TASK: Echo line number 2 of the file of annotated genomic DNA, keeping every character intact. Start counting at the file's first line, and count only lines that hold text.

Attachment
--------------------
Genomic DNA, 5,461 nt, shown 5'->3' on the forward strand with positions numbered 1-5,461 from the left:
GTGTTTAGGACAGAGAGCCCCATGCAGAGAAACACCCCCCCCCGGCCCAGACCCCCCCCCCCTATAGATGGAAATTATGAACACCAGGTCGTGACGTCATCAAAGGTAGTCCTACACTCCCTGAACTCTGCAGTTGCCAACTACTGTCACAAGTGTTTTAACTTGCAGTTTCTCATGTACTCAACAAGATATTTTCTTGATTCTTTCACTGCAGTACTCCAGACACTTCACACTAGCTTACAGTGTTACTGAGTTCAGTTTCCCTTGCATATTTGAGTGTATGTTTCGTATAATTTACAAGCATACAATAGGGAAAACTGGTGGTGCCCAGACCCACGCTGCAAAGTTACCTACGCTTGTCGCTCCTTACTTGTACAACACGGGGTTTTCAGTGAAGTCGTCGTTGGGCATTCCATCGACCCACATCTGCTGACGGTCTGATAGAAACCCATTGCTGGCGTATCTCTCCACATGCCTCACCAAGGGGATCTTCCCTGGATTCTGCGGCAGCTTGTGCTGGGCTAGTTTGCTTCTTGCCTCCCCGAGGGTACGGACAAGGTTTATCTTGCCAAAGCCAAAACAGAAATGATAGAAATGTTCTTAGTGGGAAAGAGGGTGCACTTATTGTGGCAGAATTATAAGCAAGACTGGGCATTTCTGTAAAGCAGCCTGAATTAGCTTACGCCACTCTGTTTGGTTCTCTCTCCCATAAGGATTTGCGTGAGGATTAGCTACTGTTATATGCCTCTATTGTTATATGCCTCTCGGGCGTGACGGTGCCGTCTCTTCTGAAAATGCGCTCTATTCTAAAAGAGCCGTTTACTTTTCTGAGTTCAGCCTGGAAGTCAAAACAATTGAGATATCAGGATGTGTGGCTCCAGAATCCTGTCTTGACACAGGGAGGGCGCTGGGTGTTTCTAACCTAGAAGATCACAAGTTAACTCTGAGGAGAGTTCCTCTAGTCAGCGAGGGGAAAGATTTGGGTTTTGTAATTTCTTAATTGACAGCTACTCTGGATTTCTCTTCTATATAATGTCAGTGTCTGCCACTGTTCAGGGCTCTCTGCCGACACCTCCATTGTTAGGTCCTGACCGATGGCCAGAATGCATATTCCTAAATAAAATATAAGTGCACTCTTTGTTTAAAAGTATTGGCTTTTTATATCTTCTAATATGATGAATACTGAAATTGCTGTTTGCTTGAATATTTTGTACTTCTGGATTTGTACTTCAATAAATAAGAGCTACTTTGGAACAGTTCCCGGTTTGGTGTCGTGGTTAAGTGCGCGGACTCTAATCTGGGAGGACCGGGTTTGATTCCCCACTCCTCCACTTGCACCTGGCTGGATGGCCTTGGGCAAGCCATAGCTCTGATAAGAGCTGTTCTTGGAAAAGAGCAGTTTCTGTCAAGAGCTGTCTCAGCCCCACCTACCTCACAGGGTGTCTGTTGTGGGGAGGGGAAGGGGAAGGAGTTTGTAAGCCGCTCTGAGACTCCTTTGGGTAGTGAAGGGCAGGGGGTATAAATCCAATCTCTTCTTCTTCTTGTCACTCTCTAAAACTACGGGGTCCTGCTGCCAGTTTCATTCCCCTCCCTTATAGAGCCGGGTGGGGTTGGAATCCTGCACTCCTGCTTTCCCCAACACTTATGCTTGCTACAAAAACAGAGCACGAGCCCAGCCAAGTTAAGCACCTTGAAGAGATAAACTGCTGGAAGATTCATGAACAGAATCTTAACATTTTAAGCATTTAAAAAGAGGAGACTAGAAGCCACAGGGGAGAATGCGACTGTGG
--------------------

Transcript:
GTGTTTAGGACAGAGAGCCCCATGCAGAGAAACACCCCCCCCCGGCCCAGACCCCCCCCCCCTATAGATGGAAATTATGAACACCAGGTCGTGACGTCATCAAAGGTAGTCCTACACTCCCTGAACTCTGCAGTTGCCAACTACTGTCACAAGTGTTTTAACTTGCAGTTTCTCATGTACTCAACAAGATATTTTCTTGATTCTTTCACTGCAGTACTCCAGACACTTCACACTAGCTTACAGTGTTACTGAGTTCAGTTTCCCTTGCATATTTGAGTGTATGTTTCGTATAATTTACAAGCATACAATAGGGAAAACTGGTGGTGCCCAGACCCACGCTGCAAAGTTACCTACGCTTGTCGCTCCTTACTTGTACAACACGGGGTTTTCAGTGAAGTCGTCGTTGGGCATTCCATCGACCCACATCTGCTGACGGTCTGATAGAAACCCATTGCTGGCGTATCTCTCCACATGCCTCACCAAGGGGATCTTCCCTGGATTCTGCGGCAGCTTGTGCTGGGCTAGTTTGCTTCTTGCCTCCCCGAGGGTACGGACAAGGTTTATCTTGCCAAAGCCAAAACAGAAATGATAGAAATGTTCTTAGTGGGAAAGAGGGTGCACTTATTGTGGCAGAATTATAAGCAAGACTGGGCATTTCTGTAAAGCAGCCTGAATTAGCTTACGCCACTCTGTTTGGTTCTCTCTCCCATAAGGATTTGCGTGAGGATTAGCTACTGTTATATGCCTCTATTGTTATATGCCTCTCGGGCGTGACGGTGCCGTCTCTTCTGAAAATGCGCTCTATTCTAAAAGAGCCGTTTACTTTTCTGAGTTCAGCCTGGAAGTCAAAACAATTGAGATATCAGGATGTGTGGCTCCAGAATCCTGTCTTGACACAGGGAGGGCGCTGGGTGTTTCTAACCTAGAAGATCACAAGTTAACTCTGAGGAGAGTTCCTCTAGTCAGCGAGGGGAAAGATTTGGGTTTTGTAATTTCTTAATTGACAGCTACTCTGGATTTCTCTTCTATATAATGTCAGTGTCTGCCACTGTTCAGGGCTCTCTGCCGACACCTCCATTGTTAGGTCCTGACCGATGGCCAGAATGCATATTCCTAAATAAAATATAAGTGCACTCTTTGTTTAAAAGTATTGGCTTTTTATATCTTCTAATATGATGAATACTGAAATTGCTGTTTGCTTGAATATTTTGTACTTCTGGATTTGTACTTCAATAAATAAGAGCTACTTTGGAACAGTTCCCGGTTTGGTGTCGTGGTTAAGTGCGCGGACTCTAATCTGGGAGGACCGGGTTTGATTCCCCACTCCTCCACTTGCACCTGGCTGGATGGCCTTGGGCAAGCCATAGCTCTGATAAGAGCTGTTCTTGGAAAAGAGCAGTTTCTGTCAAGAGCTGTCTCAGCCCCACCTACCTCACAGGGTGTCTGTTGTGGGGAGGGGAAGGGGAAGGAGTTTGTAAGCCGCTCTGAGACTCCTTTGGGTAGTGAAGGGCAGGGGGTATAAATCCAATCTCTTCTTCTTCTTGTCACTCTCTAAAACTACGGGGTCCTGCTGCCAGTTTCATTCCCCTCCCTTATAGAGCCGGGTGGGGTTGGAATCCTGCACTCCTGCTTTCCCCAACACTTATGCTTGCTACAAAAACAGAGCACGAGCCCAGCCAAGTTAAGCACCTTGAAGAGATAAACTGCTGGAAGATTCATGAACAGAATCTTAACATTTTAAGCATTTAAAAAGAGGAGACTAGAAGCCACAGGGGAGAATGCGACTGTGG